I have spent the last month reflecting on the global conversation around racial injustice and my role in upholding a system of white supremacy. I am continuously learning and unlearning and will ensure that Not What It Seams is a safe, inclusive space. Today, I’m talking about racism in the fashion industry - a very complex issue which demands a long newsletter post. I won’t be able to cover everything, but I am continuing the conversation over on the NWIS Instagram where I will be talking about these topics in much greater detail. Because black lives always matter, not just when it’s trending.
Fashion is no stranger to racism. It is an extremely whitewashed industry and one that has continually shown preference for white designers, white runways and white CEOs. This preference does not extend to garment production, where millions of people of colour stitch together our clothes in exploitative conditions.
The fashion industry as we know it was founded on colonialism and slavery. Beginning in the 16th century, European states invaded the continents of Asia, Africa and South America in search of resources and cheap labour. Even formal European dress became a means of subjugation, serving as a symbol of status and entitlement to power.
Cotton was one of the first textiles to be industrialised, linking either side of the Atlantic Ocean during the height of the slave trade. Though it was abolished in 1808, slavery continued on the American cotton plantations for decades, paving the way for racial segregation. At the onset of the Industrial Revolution, colonialism intensified, and with it colonial violence and marginalisation.
Inheriting this colonial legacy, fast fashion’s economic model continues to extract indigenous resources and render the Global South dependent on western trade. The demand for cheaper clothes and labour are the same, as brands competitively outsource production to boost profit margins. Modern slavery and exploitative labour are similarly rife, leaving those at the bottom of the supply chain the most vulnerable to economic instability.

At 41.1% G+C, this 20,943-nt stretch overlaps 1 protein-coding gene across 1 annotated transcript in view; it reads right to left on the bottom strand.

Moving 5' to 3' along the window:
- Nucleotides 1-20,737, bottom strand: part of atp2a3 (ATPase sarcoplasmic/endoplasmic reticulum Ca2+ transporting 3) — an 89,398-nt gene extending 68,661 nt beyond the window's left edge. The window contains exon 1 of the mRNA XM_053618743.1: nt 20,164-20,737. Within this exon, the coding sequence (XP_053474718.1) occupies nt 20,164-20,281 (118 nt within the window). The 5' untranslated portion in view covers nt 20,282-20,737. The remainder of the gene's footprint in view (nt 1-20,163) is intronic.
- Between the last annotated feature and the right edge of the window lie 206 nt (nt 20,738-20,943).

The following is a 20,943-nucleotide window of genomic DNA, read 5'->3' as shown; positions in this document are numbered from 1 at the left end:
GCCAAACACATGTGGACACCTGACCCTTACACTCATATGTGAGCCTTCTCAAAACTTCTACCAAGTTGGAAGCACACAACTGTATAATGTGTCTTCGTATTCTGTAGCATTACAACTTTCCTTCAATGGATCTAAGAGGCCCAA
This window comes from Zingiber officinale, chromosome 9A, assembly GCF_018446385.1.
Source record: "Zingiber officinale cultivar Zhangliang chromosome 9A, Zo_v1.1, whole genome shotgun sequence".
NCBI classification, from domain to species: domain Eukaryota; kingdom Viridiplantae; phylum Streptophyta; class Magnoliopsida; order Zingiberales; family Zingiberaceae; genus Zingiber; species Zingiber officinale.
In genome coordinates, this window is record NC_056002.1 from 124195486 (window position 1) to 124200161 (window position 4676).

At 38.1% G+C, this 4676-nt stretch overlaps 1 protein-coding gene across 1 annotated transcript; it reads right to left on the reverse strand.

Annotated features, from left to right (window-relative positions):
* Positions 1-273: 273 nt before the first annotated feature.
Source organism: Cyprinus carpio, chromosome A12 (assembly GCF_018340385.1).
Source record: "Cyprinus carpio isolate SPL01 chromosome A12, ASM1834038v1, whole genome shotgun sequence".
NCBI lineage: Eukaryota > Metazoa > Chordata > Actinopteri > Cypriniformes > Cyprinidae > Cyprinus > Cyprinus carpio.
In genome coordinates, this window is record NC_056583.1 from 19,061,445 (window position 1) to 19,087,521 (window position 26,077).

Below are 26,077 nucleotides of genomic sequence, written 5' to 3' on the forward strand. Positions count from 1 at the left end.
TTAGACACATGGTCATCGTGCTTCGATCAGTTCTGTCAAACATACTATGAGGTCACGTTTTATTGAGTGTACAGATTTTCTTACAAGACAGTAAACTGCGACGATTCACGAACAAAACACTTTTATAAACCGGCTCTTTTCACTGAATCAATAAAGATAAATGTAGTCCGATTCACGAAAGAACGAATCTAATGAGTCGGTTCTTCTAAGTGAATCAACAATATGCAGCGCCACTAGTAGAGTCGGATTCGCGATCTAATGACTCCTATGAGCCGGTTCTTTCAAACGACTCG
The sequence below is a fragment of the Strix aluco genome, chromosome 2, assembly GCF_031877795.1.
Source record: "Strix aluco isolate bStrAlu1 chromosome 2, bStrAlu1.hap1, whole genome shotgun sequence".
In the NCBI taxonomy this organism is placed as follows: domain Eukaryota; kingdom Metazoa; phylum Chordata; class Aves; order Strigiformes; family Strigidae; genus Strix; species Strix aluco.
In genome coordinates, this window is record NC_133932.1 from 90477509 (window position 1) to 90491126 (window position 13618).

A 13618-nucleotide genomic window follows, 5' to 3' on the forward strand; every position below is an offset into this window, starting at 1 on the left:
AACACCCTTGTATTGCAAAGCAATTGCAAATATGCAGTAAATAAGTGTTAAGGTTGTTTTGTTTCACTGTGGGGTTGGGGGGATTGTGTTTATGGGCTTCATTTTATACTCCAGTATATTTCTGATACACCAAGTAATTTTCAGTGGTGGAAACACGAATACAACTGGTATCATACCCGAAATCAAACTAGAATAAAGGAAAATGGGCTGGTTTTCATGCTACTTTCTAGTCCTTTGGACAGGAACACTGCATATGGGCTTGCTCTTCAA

Nowhere is this more apparent than in Bangladesh, one of the many countries in which high-profile brands are refusing to #PayUp for already processed or completed apparel orders. The textile industry accounts for around 80% of Bangladesh's exports, so the fallout has been catastrophic. Forbidden from unionising, millions of garment workers are now without pay and at risk of starvation and homelessness.
80% of global garment workers are women of colour, many of which are operating in previously colonised countries. This begs the question of which lives really matter throughout the fashion supply chain.
Fashion also suffers from a lack of diversity. Without inclusive leadership or representative marketing, brands are doomed to repeat the same racist mistakes. The fashion industry has a loooong history of misappropriating black culture; stealing the intellectual property of black designers; tokenising black models as exotic Others; having whitewashed runways; lacking representative social media feeds or press trips; using blackface in advertising; erasing black designers; pushing white European beauty standards; and adopting anti-black hiring practices and workplace bias. These problems are similarly upheld in fashion media, as Anna Wintour’s apology has shown.
It is against this backdrop that fashion brands responded to the murder of George Floyd with meaningless black squares. As Jason Campbell and Henrietta Gallina write, “the fashion's industry’s slow and lacklustre responses to racial injustice … has overwhelmingly been underwhelming, all too often consisting of vague statements and repurposed content. And black people in the fashion business know all too well that these symbols of support are no reflection of the darker realities under the surface of the industry.”
Virtually all fashion brands engaged in performative activism - posting because they felt pressured to and deemed it profitable, instead of being committed to the cause. What many didn’t do was use their platform to link anti-racist resources and petitions, encourage direct donations or open up their purse.